And no, that not a reference to my golf game. I’m not too far from one green, just close to another!
On a quick golf note, Tiger Woods caddied for his son Charlie over the weekend. He shot a personal best 68. Here’s his quote.
Sounds like he’s rehearsed his sayings. Impressive score for a kid with the spotlight all over him.
Back to the world of business, there seems to have been a slight miscalculation of jobs created in the second quarter. The BLS (Bureau of Labor Statistics) said that 1,121,500, while the Current Employment Statistics (CES) estimated job growth to be 1,047,000. It turns out that, according the Philadelphia FED, only 10,500 jobs were created. That’s a big difference – and I think it matters! Let’s discuss.
This (significantly) lower number is jarring – but it does start to square up the difference between the Household Survey and the Establishment Survey. Take a look at the chart below.
Let’s show a different chart that compares the two surveys since March.
It turns out that there was a very low response rate in the November Establishment survey, so the Department of Labor was “guessing” to fill in the gaps from the lack of responses.
If we take those roughly 1.05 million jobs that weren’t created and subtract them from the “jobs report”, here’s what it looks like.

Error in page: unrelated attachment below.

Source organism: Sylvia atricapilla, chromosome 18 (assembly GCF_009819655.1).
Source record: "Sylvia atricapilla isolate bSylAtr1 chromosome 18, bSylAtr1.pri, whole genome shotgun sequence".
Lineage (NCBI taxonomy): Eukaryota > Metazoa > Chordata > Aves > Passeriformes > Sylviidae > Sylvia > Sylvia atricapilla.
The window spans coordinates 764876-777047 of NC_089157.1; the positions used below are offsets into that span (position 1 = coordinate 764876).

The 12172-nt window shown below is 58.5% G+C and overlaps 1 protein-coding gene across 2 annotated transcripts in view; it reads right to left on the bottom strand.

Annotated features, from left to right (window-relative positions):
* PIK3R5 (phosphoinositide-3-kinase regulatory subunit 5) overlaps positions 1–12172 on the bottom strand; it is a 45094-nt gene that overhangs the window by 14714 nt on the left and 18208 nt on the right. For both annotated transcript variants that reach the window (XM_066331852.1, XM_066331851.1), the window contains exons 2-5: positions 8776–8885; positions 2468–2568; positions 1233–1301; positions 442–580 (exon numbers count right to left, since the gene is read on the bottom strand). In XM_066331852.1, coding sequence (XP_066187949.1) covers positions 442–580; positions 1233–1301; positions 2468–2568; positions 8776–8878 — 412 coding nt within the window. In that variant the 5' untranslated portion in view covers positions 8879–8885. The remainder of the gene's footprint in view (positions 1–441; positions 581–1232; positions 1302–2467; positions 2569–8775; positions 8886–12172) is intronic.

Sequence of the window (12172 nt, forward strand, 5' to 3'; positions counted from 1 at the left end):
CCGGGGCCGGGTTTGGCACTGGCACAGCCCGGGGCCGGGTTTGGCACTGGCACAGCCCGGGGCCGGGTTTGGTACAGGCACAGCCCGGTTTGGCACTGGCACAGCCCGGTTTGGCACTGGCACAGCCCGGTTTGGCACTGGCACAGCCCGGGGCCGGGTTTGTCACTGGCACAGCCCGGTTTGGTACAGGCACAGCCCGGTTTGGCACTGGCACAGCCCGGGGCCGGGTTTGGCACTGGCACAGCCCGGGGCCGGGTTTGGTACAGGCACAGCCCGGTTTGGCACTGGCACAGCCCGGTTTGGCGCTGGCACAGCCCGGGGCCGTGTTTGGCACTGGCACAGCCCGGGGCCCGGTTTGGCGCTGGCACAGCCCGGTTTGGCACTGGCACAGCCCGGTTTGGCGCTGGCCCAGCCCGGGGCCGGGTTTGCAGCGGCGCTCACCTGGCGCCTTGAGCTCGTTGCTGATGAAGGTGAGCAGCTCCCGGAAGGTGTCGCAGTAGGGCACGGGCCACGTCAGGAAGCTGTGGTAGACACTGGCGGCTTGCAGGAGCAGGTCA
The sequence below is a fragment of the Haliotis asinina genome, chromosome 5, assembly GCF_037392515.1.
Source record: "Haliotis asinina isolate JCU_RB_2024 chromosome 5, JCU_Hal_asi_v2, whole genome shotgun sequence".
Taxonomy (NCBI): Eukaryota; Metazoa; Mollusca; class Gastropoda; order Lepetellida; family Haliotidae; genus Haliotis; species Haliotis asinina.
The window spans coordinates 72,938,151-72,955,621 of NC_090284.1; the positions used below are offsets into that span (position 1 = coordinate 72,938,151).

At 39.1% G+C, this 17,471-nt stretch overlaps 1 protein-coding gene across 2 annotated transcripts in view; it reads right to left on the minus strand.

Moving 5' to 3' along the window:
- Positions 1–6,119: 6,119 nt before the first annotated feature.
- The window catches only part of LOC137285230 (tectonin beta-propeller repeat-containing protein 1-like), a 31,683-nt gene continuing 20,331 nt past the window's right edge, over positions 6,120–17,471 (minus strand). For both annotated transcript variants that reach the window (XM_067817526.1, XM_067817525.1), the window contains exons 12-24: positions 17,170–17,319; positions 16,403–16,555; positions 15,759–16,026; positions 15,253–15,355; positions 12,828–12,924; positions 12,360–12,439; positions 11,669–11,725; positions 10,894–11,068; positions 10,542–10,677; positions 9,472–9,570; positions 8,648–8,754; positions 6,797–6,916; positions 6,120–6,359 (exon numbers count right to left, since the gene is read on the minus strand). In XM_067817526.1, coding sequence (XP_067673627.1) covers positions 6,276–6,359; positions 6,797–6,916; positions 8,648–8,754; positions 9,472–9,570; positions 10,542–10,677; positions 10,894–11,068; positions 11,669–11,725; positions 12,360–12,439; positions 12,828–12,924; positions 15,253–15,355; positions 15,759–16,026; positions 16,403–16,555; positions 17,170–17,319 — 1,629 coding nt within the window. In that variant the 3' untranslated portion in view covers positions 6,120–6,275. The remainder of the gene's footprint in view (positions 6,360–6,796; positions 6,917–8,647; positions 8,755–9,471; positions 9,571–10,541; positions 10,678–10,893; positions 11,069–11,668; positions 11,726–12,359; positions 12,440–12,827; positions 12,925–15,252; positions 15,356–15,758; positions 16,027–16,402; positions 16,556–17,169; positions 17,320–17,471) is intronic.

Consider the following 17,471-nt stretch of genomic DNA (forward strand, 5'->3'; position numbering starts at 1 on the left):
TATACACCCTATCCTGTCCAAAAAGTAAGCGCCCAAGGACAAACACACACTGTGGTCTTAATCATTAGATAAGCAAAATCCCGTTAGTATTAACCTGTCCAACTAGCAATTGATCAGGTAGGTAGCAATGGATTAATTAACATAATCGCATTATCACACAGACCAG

Why is all this important? Well, first off, you would like to be able to trust the numbers that come from the different government agencies. More importantly, there’s a group called the FED (heard of them?) that really needs to know exactly how robust the job market and the economy truly are.
Remember, the FED is raising rates in order to raise unemployment and lower inflation. But if the job market isn’t as robust as the BLS says it is, what’s the need for more significant increases in the FED funds rates in order to put people out of work? As we often say, “if you’ve won the game, stop playing!” In this context, if the FED has already pushed the labor market down sufficiently, we could argue it’s time for them to stop raising rates. Good data will allow them to know when the game is won.
We mentioned recently about the 7 million “prime working age” men who are not working, nor are they even looking for work. There is now a huge disconnect between the official unemployment rate and the actual unemployment rate. Remember, if someone is not looking for a job, they are not included in the unemployed statistic.
Here is the chart for Job Openings in the U.S.
You can see this has come down significantly since April. I’m not sure why some of those 7 million men are not coming back into the workforce to fill those positions.
Regardless, it still seems as if the FED is going to continue to raise rates until it sees unemployment go higher and inflation get down to 2%(ish). Especially with this new data in hand, their persistence doesn’t seem to make much sense to me, but that’s over my paygrade.
I hope you enjoy the holidays. Thanks for reading.